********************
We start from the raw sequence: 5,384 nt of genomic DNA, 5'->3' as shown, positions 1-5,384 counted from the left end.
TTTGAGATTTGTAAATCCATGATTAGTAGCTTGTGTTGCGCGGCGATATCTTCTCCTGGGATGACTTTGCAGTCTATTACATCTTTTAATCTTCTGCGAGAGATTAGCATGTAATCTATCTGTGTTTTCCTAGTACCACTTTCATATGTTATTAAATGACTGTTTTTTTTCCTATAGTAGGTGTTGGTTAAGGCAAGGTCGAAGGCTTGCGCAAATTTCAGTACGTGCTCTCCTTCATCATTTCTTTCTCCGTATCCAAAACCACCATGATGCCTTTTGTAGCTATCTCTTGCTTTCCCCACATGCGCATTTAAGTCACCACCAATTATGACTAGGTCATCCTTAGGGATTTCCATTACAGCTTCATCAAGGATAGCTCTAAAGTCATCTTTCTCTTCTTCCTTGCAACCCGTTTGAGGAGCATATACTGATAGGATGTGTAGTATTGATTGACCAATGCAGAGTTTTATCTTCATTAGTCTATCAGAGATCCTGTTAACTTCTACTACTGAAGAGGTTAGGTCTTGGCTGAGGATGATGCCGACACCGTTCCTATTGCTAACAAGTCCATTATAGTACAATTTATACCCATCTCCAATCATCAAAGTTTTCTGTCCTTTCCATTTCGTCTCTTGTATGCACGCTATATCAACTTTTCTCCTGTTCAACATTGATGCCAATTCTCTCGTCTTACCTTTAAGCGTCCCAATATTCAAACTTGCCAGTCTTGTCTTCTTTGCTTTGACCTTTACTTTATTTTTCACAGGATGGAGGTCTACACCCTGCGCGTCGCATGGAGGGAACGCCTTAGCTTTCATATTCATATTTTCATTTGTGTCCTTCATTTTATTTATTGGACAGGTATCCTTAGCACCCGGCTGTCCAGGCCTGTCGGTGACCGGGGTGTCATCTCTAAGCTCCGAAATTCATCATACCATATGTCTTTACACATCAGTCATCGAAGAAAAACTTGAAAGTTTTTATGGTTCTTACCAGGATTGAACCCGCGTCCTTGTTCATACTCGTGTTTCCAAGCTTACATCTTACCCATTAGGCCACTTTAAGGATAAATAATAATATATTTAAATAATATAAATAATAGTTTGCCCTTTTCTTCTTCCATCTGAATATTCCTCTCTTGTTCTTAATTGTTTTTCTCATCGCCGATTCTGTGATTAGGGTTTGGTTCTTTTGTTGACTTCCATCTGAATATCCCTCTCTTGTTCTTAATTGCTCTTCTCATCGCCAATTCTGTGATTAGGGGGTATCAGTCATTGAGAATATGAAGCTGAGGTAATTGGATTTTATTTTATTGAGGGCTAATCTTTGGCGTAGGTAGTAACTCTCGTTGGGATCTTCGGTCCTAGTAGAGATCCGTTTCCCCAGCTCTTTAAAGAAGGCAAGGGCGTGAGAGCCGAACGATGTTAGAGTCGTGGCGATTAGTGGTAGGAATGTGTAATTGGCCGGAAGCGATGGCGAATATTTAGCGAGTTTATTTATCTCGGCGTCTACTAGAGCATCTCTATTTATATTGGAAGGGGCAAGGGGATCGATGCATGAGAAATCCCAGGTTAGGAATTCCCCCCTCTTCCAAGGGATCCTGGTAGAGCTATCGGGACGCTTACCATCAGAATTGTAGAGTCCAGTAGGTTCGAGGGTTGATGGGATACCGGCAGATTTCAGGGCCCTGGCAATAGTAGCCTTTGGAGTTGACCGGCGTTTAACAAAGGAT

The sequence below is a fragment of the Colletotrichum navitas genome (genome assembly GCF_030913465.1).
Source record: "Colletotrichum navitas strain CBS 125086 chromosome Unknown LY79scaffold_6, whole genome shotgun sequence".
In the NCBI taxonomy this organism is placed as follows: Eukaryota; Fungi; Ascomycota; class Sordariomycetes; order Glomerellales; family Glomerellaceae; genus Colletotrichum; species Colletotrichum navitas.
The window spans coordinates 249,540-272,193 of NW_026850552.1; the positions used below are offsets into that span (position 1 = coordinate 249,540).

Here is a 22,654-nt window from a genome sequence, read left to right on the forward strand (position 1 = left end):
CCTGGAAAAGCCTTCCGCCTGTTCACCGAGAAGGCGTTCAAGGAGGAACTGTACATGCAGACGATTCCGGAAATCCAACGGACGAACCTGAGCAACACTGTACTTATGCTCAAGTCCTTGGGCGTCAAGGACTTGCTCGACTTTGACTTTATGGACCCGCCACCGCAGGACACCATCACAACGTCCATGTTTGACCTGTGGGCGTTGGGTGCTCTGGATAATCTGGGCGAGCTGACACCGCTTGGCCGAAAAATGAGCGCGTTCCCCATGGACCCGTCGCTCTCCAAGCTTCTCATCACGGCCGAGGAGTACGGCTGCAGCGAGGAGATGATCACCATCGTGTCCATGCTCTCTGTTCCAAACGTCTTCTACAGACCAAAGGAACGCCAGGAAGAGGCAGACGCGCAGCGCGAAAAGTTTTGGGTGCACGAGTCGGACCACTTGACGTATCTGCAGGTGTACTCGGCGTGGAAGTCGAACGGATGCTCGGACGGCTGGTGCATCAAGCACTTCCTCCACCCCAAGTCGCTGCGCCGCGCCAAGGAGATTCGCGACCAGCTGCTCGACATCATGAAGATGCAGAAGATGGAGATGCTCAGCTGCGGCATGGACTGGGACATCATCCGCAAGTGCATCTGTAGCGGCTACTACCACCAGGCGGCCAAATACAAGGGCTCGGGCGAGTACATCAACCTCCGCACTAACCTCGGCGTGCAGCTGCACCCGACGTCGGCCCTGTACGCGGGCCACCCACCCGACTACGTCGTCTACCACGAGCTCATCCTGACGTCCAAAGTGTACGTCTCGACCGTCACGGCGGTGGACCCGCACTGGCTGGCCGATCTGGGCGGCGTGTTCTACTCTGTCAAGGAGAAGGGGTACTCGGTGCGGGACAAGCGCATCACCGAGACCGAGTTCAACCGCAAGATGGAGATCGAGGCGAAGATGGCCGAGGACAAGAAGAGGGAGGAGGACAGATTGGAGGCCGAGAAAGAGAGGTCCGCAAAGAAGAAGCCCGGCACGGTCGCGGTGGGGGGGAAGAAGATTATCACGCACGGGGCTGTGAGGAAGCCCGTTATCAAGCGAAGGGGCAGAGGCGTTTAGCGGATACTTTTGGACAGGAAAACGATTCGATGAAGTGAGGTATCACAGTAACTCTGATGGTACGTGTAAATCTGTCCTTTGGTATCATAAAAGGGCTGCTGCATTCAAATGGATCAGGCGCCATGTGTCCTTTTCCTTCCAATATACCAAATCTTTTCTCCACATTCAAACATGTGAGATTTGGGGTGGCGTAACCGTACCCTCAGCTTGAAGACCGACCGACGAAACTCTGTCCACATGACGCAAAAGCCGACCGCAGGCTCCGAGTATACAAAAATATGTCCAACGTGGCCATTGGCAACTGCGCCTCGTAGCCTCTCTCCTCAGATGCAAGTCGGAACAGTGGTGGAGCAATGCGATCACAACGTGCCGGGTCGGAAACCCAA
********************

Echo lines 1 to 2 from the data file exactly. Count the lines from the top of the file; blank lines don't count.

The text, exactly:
We start from the raw sequence: 5,384 nt of genomic DNA, 5'->3' as shown, positions 1-5,384 counted from the left end.
TTTGAGATTTGTAAATCCATGATTAGTAGCTTGTGTTGCGCGGCGATATCTTCTCCTGGGATGACTTTGCAGTCTATTACATCTTTTAATCTTCTGCGAGAGATTAGCATGTAATCTATCTGTGTTTTCCTAGTACCACTTTCATATGTTATTAAATGACTGTTTTTTTTCCTATAGTAGGTGTTGGTTAAGGCAAGGTCGAAGGCTTGCGCAAATTTCAGTACGTGCTCTCCTTCATCATTTCTTTCTCCGTATCCAAAACCACCATGATGCCTTTTGTAGCTATCTCTTGCTTTCCCCACATGCGCATTTAAGTCACCACCAATTATGACTAGGTCATCCTTAGGGATTTCCATTACAGCTTCATCAAGGATAGCTCTAAAGTCATCTTTCTCTTCTTCCTTGCAACCCGTTTGAGGAGCATATACTGATAGGATGTGTAGTATTGATTGACCAATGCAGAGTTTTATCTTCATTAGTCTATCAGAGATCCTGTTAACTTCTACTACTGAAGAGGTTAGGTCTTGGCTGAGGATGATGCCGACACCGTTCCTATTGCTAACAAGTCCATTATAGTACAATTTATACCCATCTCCAATCATCAAAGTTTTCTGTCCTTTCCATTTCGTCTCTTGTATGCACGCTATATCAACTTTTCTCCTGTTCAACATTGATGCCAATTCTCTCGTCTTACCTTTAAGCGTCCCAATATTCAAACTTGCCAGTCTTGTCTTCTTTGCTTTGACCTTTACTTTATTTTTCACAGGATGGAGGTCTACACCCTGCGCGTCGCATGGAGGGAACGCCTTAGCTTTCATATTCATATTTTCATTTGTGTCCTTCATTTTATTTATTGGACAGGTATCCTTAGCACCCGGCTGTCCAGGCCTGTCGGTGACCGGGGTGTCATCTCTAAGCTCCGAAATTCATCATACCATATGTCTTTACACATCAGTCATCGAAGAAAAACTTGAAAGTTTTTATGGTTCTTACCAGGATTGAACCCGCGTCCTTGTTCATACTCGTGTTTCCAAGCTTACATCTTACCCATTAGGCCACTTTAAGGATAAATAATAATATATTTAAATAATATAAATAATAGTTTGCCCTTTTCTTCTTCCATCTGAATATTCCTCTCTTGTTCTTAATTGTTTTTCTCATCGCCGATTCTGTGATTAGGGTTTGGTTCTTTTGTTGACTTCCATCTGAATATCCCTCTCTTGTTCTTAATTGCTCTTCTCATCGCCAATTCTGTGATTAGGGGGTATCAGTCATTGAGAATATGAAGCTGAGGTAATTGGATTTTATTTTATTGAGGGCTAATCTTTGGCGTAGGTAGTAACTCTCGTTGGGATCTTCGGTCCTAGTAGAGATCCGTTTCCCCAGCTCTTTAAAGAAGGCAAGGGCGTGAGAGCCGAACGATGTTAGAGTCGTGGCGATTAGTGGTAGGAATGTGTAATTGGCCGGAAGCGATGGCGAATATTTAGCGAGTTTATTTATCTCGGCGTCTACTAGAGCATCTCTATTTATATTGGAAGGGGCAAGGGGATCGATGCATGAGAAATCCCAGGTTAGGAATTCCCCCCTCTTCCAAGGGATCCTGGTAGAGCTATCGGGACGCTTACCATCAGAATTGTAGAGTCCAGTAGGTTCGAGGGTTGATGGGATACCGGCAGATTTCAGGGCCCTGGCAATAGTAGCCTTTGGAGTTGACCGGCGTTTAACAAAGGAT